More La Canfora: New GM, same old problems for Dolphins
Stop me if you've heard this narrative making the rounds, as misguided as it might be -- now that Russell Wilson, on a cut-rate, third-round rookie contract, won the Super Bowl with the Seahawks, it's time for teams to rethink how much they pay the quarterbacks.
I can't be the only one who has seen this sentiment on websites or floated on Twitter or debated on talk radio. You know, since Seattle won with a cheap quarterback, maybe the thing to do is to let your Joe Flaccos and Matt Ryans and Tony Romos simply walk as free agents once their asking price is mandated too high, and just reallocate those assets into other positions. Oh yeah, and there is a corollary to this ridiculous theory, as well, that claims that quarterbacks are simply being paid too much and so many of them are "overpaid" and that the high cap numbers for passers are going to tear teams apart and curtail their "windows" to win a Lombardi.
This is actually going around. And it's complete, unmitigated BS. Want to know the real problem with the NFL, when it comes to salaries? How about the fact the salary cap hasn't really moved at all since 2009? How about the fact the cap doesn't seem to keep pace with the growth of the league, and that teams are handcuffed by the cap, if anything? That in and of itself doesn't speak to the actual worth of quarterbacks. The real problem is, quarterbacks are eating up a big portion of the cap not because they aren't worth it -- there is a reason teams are desperate not to let these passers hit the market -- but it's that the actual ceiling of the cap isn't growing, even with all these new television packages and all the money flowing in.
First, let me clue you in on a dirty little secret: Pretty much no one in the NFL is overpaid.
OK, sure, a guy like Albert Haynesworth might make a mockery of the process every now and again (lest we forget the role Mike Shanahan played in those shenanigans), but by and large football players end up being a bargain for owners. This collective bargaining agreement is grossly in management's favor. Player costs are more finite and fixed than they have been in the salary-cap era. There is nary an NFL starting QB who is overpaid, in relation to the overall import of the position he plays, the unique impact he has on every game, the physical risks it takes to play the position, the miniscule amount of people on the planet who can execute said job and the ridiculous gross revenues NFL owners rake in.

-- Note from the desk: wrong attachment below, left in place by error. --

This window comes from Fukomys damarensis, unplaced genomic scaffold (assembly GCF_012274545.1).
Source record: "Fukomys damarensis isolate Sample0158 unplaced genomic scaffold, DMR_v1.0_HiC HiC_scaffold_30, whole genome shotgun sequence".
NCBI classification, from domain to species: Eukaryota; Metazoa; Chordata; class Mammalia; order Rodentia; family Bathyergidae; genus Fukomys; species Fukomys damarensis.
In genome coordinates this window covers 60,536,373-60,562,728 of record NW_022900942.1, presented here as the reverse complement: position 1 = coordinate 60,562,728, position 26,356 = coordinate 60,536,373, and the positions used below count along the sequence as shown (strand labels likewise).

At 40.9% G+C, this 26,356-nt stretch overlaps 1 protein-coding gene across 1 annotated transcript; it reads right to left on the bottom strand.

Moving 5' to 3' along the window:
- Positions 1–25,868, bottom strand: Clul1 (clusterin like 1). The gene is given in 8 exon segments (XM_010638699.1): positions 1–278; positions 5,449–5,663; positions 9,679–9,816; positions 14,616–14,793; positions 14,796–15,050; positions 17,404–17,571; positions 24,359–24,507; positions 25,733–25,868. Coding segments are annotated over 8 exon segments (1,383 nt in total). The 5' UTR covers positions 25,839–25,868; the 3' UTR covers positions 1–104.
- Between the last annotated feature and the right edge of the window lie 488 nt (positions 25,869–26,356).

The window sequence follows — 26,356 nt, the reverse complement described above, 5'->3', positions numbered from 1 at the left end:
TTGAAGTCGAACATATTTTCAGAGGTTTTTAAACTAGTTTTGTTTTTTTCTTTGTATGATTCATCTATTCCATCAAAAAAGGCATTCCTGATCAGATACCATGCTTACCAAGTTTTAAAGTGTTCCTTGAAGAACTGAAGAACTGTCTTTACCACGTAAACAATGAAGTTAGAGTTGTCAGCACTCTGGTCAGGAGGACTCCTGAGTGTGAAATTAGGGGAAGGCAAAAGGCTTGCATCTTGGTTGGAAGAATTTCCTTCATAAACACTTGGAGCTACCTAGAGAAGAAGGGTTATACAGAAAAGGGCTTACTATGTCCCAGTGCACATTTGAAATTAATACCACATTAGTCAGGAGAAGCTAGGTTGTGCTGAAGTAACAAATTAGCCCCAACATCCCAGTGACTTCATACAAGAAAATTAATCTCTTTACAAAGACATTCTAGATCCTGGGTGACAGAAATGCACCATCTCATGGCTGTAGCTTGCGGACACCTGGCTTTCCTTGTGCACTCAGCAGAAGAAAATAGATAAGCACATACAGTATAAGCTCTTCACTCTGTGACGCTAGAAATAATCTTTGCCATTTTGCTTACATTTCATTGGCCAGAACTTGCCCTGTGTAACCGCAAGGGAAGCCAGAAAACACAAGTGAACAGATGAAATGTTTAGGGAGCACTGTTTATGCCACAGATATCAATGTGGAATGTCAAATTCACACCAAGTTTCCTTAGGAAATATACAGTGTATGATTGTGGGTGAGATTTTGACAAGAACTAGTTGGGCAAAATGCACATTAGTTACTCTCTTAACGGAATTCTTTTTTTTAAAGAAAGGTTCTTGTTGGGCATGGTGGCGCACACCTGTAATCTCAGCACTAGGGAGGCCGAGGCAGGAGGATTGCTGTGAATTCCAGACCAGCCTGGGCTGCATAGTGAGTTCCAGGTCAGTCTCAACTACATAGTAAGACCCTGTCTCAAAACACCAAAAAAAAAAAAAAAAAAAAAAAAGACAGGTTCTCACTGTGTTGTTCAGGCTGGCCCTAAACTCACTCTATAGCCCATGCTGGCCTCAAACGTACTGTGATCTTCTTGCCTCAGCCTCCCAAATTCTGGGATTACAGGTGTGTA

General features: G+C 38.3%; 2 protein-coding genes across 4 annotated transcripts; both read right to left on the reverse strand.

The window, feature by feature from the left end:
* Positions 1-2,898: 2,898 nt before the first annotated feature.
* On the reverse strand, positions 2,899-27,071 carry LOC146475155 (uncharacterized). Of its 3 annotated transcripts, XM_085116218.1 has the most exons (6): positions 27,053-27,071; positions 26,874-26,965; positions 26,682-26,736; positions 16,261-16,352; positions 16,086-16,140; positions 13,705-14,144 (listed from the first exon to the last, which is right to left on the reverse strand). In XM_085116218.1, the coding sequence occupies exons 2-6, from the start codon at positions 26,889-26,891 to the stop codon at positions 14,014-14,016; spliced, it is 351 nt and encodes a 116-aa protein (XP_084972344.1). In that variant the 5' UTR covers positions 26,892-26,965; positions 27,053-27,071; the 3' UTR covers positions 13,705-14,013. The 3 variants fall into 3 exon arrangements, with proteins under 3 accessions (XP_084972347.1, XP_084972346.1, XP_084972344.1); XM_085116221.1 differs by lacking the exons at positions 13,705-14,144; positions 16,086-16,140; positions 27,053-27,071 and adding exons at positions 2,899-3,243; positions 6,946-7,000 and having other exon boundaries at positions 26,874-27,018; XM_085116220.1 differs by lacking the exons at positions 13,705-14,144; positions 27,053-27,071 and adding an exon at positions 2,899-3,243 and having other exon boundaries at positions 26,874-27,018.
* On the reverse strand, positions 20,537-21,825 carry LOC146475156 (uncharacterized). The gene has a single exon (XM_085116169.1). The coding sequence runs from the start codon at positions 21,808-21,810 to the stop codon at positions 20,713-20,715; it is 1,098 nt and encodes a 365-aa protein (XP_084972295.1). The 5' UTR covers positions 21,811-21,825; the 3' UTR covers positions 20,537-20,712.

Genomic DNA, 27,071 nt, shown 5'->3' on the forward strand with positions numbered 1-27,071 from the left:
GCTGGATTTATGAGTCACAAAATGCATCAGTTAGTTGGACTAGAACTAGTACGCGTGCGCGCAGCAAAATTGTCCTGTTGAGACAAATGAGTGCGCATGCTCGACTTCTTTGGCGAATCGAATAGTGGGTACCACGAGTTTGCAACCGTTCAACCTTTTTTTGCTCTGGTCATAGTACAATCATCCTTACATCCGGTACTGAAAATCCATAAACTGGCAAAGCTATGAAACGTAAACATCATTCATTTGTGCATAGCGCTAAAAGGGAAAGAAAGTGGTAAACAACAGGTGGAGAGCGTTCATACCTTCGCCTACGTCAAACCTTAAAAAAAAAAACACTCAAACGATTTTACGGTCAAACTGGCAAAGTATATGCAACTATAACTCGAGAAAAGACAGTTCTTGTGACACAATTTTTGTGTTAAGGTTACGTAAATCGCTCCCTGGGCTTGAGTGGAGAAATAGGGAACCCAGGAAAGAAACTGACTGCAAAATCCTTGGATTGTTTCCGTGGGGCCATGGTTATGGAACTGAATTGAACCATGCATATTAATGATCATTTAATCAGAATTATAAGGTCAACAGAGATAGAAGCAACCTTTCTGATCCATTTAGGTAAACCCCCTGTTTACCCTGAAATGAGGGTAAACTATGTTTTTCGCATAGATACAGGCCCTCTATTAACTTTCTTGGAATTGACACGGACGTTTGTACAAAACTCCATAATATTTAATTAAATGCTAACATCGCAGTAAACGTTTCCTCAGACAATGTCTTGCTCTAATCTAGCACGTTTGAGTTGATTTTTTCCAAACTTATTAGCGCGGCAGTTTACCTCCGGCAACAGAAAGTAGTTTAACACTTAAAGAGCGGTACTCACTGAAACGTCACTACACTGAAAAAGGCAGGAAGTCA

Newsflash: Relative to other sports, and their collective revenues, starting quarterbacks are an absolute steal, even the most expensive of the bunch. Remember, none of these deals are fully guaranteed for the life of the contracts -- unlike, say, basketball and baseball. All of these guys are potentially one hit away from the end of their career and quite possibly severe mind and body issues in their post-career lives. Their annual salaries are often dwarfed by guys in other professions who risk far less and frankly accomplish far less in relation to the overall success or failure of their franchises.
Only in the past few years have quarterbacks hit the $20M-per-season threshold. So, let's go back to 2000 -- damn near 15 years ago -- when Alex Rodriguez signed a 10-year, $252 million deal with the Texans Rangers, fully guaranteed, to take him above the $25M-per-year stratosphere. Baseball owners would sell their souls to get close to the television revenue and ratings and overall economic dominance that the NFL enjoys, but they have been willing to dole out this kind of money for a long time, to players far less impactful than a Tom Brady or Peyton Manning or Drew Brees or Aaron Rodgers.